The US Marines finally left in 1934, but not before having killed 15,000 Haitians and having sown the seeds of the future Tontons Macoutes, Haiti’s infamous para-militaries and secret police. These deep traditions found themselves amplified in the modern era when in 1957 Francois ‘Papa Doc’ Duvallier came to power. He and his son Jean-Claude ‘Baby-Doc’ Duvallier presided in continuity for almost 30 years over a regime of terror and oppression in which tens of thousands of Haitian citizens were murdered by the Tontons Macoutes. Further light was shed on this period when, in the late 1990’s, documentary evidence surfaced unequivocally showing that most of Haiti’s top leaders were gainfully employed throughout this entire epoch by the American CIA.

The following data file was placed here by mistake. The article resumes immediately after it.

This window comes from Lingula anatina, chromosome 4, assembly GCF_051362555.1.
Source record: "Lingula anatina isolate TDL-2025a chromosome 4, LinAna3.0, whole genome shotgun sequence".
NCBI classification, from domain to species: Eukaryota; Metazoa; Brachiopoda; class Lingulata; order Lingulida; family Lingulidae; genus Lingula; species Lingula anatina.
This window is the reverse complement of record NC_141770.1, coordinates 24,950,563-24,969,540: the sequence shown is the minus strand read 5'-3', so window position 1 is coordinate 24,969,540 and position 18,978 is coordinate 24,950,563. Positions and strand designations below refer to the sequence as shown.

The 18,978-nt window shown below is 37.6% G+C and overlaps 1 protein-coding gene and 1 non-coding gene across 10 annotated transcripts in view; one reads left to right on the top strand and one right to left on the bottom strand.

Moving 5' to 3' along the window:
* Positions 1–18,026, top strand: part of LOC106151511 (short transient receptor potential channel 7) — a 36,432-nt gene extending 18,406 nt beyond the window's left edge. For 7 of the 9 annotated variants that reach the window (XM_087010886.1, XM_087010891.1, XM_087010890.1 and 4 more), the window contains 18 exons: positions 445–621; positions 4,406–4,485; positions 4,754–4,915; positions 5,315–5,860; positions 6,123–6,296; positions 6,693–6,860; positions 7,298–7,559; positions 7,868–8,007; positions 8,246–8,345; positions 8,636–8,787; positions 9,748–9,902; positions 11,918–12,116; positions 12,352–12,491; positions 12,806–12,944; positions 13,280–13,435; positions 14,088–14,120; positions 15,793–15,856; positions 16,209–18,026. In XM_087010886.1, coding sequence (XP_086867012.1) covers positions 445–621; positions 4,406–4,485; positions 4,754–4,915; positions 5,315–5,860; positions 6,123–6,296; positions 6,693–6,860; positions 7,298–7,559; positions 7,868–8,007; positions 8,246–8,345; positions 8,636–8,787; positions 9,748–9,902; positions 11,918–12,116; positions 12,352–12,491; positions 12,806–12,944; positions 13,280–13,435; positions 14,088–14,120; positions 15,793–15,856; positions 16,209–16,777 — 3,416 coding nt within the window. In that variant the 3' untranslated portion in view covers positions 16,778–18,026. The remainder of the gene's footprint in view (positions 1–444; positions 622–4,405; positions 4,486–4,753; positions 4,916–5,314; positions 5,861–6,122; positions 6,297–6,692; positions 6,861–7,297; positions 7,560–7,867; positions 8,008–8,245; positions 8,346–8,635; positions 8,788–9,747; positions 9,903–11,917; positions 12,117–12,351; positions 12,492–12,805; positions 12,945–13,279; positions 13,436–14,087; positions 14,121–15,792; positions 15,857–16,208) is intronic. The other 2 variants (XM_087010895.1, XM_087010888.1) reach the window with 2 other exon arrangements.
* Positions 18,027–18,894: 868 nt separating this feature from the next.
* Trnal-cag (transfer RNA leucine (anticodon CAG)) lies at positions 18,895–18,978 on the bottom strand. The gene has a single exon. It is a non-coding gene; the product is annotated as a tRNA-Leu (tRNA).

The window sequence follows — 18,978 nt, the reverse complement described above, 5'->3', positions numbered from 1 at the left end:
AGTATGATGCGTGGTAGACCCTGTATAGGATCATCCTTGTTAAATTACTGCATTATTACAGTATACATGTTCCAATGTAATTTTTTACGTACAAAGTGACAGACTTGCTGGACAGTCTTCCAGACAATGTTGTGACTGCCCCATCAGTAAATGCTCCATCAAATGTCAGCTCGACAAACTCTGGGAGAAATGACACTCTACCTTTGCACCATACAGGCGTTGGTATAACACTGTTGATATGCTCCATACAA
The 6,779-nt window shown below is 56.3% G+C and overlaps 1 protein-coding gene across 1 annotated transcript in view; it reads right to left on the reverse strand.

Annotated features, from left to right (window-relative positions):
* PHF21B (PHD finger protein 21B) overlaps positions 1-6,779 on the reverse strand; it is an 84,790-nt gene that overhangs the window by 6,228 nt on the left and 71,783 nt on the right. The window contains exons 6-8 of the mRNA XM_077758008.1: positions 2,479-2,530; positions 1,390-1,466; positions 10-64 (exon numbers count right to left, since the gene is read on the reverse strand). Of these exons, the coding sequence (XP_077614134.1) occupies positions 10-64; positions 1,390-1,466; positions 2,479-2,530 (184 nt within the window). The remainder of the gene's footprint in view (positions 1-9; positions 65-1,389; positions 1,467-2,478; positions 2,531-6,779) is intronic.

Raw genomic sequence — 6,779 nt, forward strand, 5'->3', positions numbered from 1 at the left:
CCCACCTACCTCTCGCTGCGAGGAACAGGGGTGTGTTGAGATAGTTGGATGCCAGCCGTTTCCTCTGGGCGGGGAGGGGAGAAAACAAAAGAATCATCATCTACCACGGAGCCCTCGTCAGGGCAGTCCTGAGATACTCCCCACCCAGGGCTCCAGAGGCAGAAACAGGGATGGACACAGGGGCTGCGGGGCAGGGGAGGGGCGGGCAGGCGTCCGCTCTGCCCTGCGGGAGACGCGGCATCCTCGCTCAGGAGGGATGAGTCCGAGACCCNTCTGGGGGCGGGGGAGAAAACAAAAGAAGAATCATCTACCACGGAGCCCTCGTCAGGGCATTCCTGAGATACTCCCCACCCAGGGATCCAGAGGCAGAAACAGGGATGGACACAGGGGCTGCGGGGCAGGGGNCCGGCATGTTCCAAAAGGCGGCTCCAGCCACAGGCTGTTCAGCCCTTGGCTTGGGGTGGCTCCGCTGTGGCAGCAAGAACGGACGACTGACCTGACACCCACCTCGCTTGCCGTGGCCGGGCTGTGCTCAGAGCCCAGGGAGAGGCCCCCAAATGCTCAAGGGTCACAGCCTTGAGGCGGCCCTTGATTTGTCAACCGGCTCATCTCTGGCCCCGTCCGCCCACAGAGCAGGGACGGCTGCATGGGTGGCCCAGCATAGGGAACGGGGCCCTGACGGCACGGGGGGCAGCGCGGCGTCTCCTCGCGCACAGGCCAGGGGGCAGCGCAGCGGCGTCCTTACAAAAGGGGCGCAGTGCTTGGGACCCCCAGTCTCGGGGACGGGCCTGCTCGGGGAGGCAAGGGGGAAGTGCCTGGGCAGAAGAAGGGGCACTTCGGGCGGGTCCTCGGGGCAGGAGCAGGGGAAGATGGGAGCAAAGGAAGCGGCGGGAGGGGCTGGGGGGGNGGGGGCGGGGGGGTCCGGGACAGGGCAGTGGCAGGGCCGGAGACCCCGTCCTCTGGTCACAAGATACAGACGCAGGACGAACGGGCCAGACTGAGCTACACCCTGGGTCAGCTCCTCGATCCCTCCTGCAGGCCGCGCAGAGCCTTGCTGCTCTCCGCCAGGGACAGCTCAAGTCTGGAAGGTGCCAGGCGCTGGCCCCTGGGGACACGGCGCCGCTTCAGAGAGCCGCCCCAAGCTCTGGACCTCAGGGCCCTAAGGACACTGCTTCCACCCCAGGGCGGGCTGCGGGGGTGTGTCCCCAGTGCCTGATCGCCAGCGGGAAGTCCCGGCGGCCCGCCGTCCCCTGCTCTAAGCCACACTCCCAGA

Jean-Claude was finally ousted in a 1985 coup followed close-on by a series of brief and incompetent military regimes. Then in 1990 Haiti’s rulers decided to stage the country’s first ever democratic elections; elections in which the liberation theologist, Jean-Bertrand Aristide, garnered 67.5% of the popular vote.

Aristide, however, barely had time to re-arrange the pencils on the presidential desk before he too was sent packing in Sept. 1991 by a coup headed by General Raoul Cedras and largely engineered by the CIA-created paramilitary group, FRAPH. The resulting wave of oppression and murder (an estimated 4,000 - 5,000 civilians were killed) sent waves of Haitian immigrants crashing upon the shores of Florida.